Scientists at the International Center for Insect Physiology (icipe) and Ecology in Kenya and the University of Glasgow have discovered a unicellular microbe that prevents mosquitoes from carrying and transmitting malaria parasites.
The microbe, named Microsporidia MB, has been found to be naturally occurring in mosquito populations in Kenya.
Malaria is caused by a species of parasite called Plasmodium and causes 200 million cases and 400,000 deaths annually. The disease is spread when someone is bitten by a mosquito infected with Plasmodium parasites.
Although the mosquito is not affected by the parasites, it carries the virus in saliva, which is then injected into the victim before blood is drawn.
Currently, preventive measures such as insecticide-treated mosquito nets and insecticide sprays are used to reduce the spread of the disease. However, the results of the study published in the journal Nature Communications give hope for a new control method.
The microbe identified by the researchers prevents the Plasmodium parasites from colonizing the mosquito’s salivary glands.
Scientists gave mosquitoes a food source containing the malaria virus with the microbe and found that the presence of Microsporidia MB prevented the virus from establishing itself.
Nine percent of the mosquito populations tested already had the Microsporidia MB microbe in the midgut. The relationship between the microbe and the mosquito is considered to be symbiotic – which is mutually beneficial.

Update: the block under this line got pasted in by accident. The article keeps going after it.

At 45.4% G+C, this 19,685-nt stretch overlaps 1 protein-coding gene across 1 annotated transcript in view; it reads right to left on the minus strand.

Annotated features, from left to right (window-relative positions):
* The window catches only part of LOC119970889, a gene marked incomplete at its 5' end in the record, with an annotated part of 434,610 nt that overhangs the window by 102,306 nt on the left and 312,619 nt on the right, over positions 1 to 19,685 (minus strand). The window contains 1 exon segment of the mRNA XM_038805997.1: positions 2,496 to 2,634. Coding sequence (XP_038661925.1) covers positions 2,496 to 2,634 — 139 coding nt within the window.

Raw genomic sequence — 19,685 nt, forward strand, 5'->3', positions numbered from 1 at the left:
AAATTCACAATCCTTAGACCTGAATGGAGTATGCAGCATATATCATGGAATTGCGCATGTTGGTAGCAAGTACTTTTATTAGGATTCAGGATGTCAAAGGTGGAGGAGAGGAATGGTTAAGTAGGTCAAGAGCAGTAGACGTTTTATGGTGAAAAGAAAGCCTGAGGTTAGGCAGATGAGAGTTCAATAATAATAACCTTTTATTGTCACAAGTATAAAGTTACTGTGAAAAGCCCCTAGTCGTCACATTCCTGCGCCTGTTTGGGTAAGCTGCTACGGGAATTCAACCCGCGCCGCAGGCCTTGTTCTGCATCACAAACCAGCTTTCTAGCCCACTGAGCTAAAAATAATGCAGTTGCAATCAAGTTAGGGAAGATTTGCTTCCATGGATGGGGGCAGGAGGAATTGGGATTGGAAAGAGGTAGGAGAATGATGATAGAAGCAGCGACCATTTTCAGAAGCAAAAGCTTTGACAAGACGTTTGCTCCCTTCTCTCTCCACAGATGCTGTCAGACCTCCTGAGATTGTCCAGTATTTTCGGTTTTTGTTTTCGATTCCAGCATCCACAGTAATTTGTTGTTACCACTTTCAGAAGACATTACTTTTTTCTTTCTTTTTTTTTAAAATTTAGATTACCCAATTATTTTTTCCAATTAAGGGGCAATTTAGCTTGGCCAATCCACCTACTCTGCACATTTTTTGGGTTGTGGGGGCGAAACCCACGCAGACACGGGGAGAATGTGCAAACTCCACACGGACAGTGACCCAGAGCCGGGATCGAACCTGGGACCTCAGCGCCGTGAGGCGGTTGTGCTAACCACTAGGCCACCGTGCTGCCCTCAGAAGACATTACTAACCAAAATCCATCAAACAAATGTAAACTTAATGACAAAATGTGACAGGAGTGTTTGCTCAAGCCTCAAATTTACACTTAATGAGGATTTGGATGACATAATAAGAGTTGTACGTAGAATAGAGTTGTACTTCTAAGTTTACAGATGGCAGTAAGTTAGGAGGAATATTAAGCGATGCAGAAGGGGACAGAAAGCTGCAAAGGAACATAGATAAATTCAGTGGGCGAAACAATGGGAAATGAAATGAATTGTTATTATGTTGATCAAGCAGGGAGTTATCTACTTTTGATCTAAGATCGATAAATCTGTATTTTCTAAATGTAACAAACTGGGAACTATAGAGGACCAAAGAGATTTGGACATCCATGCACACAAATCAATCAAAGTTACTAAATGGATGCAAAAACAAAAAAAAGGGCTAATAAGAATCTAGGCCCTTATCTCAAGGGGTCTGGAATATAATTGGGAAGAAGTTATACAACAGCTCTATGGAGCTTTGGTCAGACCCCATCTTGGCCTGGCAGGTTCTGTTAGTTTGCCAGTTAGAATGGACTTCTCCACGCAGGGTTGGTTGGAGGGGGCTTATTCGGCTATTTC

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“Healthy insects often have microbial symbionts in their bodies and cells,” said Dr. Jeremy Herren, the icipe scientist who led the study. “These symbionts can have a significant impact on the biology of their hosts. Our team is trying to learn more about these types of microbes in insects that are important to human health.”
The microbe has been found to enter the ovaries of female mosquitoes and pass to their offspring without harm, hopefully allowing Microsporidia MB to spread quickly through the mosquito population.
However, more studies are needed to determine exactly how the microbe can be used to fight malaria infections, Herren said.
Readers’ questions and answers: Could mosquitoes deliver malaria vaccines?
Asked by: John Leslie Boden, Northampton
Unfortunately, despite decades of intensive research and development, there is no vaccine against malaria.
However, more than 20 potential malaria vaccines are in the experimental phase to efficiently eradicate certain stages in the life cycle of Plasmodium – the malaria-causing parasite that some mosquitoes carry and which we accidentally become infected with.
There is a proof-of-concept study showing that mosquitoes can deliver a vaccine candidate through their saliva. How much they shed, however, depends on how often they bite someone. Hence, it would be incredibly difficult to deliver the right dose of a vaccine.